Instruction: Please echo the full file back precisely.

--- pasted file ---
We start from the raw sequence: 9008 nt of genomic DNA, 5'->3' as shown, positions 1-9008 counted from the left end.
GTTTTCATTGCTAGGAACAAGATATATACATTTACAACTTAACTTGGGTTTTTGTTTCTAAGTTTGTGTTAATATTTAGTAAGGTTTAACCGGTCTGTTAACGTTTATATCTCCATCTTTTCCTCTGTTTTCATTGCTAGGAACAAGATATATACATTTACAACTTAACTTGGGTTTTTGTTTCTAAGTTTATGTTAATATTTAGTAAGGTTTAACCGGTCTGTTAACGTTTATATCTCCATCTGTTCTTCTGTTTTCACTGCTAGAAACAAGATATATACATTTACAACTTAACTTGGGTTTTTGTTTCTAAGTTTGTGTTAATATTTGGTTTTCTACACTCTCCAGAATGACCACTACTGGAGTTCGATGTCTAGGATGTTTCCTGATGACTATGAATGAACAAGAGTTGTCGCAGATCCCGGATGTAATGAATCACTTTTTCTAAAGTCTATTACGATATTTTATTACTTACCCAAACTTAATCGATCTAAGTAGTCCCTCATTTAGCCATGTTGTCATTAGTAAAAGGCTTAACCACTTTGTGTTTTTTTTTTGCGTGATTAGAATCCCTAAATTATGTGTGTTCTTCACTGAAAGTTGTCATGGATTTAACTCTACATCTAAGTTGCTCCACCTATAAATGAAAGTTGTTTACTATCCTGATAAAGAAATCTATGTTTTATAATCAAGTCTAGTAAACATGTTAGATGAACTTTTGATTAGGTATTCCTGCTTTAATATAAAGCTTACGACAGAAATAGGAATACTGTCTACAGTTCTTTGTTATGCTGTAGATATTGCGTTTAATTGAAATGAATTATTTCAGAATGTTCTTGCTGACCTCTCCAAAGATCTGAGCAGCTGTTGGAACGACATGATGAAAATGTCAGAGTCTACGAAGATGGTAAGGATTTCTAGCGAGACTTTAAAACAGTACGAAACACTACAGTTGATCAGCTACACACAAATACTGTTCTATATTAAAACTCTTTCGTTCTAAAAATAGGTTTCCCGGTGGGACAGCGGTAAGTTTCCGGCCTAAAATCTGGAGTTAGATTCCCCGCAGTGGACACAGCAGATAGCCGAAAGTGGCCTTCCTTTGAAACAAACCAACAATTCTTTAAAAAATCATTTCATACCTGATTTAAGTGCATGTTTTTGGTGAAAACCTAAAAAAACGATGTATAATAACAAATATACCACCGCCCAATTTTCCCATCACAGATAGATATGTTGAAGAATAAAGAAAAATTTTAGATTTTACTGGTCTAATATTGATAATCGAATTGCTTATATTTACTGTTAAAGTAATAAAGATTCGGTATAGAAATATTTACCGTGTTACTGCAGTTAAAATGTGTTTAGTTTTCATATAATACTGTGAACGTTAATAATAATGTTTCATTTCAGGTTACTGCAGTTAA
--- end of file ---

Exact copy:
We start from the raw sequence: 9008 nt of genomic DNA, 5'->3' as shown, positions 1-9008 counted from the left end.
GTTTTCATTGCTAGGAACAAGATATATACATTTACAACTTAACTTGGGTTTTTGTTTCTAAGTTTGTGTTAATATTTAGTAAGGTTTAACCGGTCTGTTAACGTTTATATCTCCATCTTTTCCTCTGTTTTCATTGCTAGGAACAAGATATATACATTTACAACTTAACTTGGGTTTTTGTTTCTAAGTTTATGTTAATATTTAGTAAGGTTTAACCGGTCTGTTAACGTTTATATCTCCATCTGTTCTTCTGTTTTCACTGCTAGAAACAAGATATATACATTTACAACTTAACTTGGGTTTTTGTTTCTAAGTTTGTGTTAATATTTGGTTTTCTACACTCTCCAGAATGACCACTACTGGAGTTCGATGTCTAGGATGTTTCCTGATGACTATGAATGAACAAGAGTTGTCGCAGATCCCGGATGTAATGAATCACTTTTTCTAAAGTCTATTACGATATTTTATTACTTACCCAAACTTAATCGATCTAAGTAGTCCCTCATTTAGCCATGTTGTCATTAGTAAAAGGCTTAACCACTTTGTGTTTTTTTTTTGCGTGATTAGAATCCCTAAATTATGTGTGTTCTTCACTGAAAGTTGTCATGGATTTAACTCTACATCTAAGTTGCTCCACCTATAAATGAAAGTTGTTTACTATCCTGATAAAGAAATCTATGTTTTATAATCAAGTCTAGTAAACATGTTAGATGAACTTTTGATTAGGTATTCCTGCTTTAATATAAAGCTTACGACAGAAATAGGAATACTGTCTACAGTTCTTTGTTATGCTGTAGATATTGCGTTTAATTGAAATGAATTATTTCAGAATGTTCTTGCTGACCTCTCCAAAGATCTGAGCAGCTGTTGGAACGACATGATGAAAATGTCAGAGTCTACGAAGATGGTAAGGATTTCTAGCGAGACTTTAAAACAGTACGAAACACTACAGTTGATCAGCTACACACAAATACTGTTCTATATTAAAACTCTTTCGTTCTAAAAATAGGTTTCCCGGTGGGACAGCGGTAAGTTTCCGGCCTAAAATCTGGAGTTAGATTCCCCGCAGTGGACACAGCAGATAGCCGAAAGTGGCCTTCCTTTGAAACAAACCAACAATTCTTTAAAAAATCATTTCATACCTGATTTAAGTGCATGTTTTTGGTGAAAACCTAAAAAAACGATGTATAATAACAAATATACCACCGCCCAATTTTCCCATCACAGATAGATATGTTGAAGAATAAAGAAAAATTTTAGATTTTACTGGTCTAATATTGATAATCGAATTGCTTATATTTACTGTTAAAGTAATAAAGATTCGGTATAGAAATATTTACCGTGTTACTGCAGTTAAAATGTGTTTAGTTTTCATATAATACTGTGAACGTTAATAATAATGTTTCATTTCAGGTTACTGCAGTTAA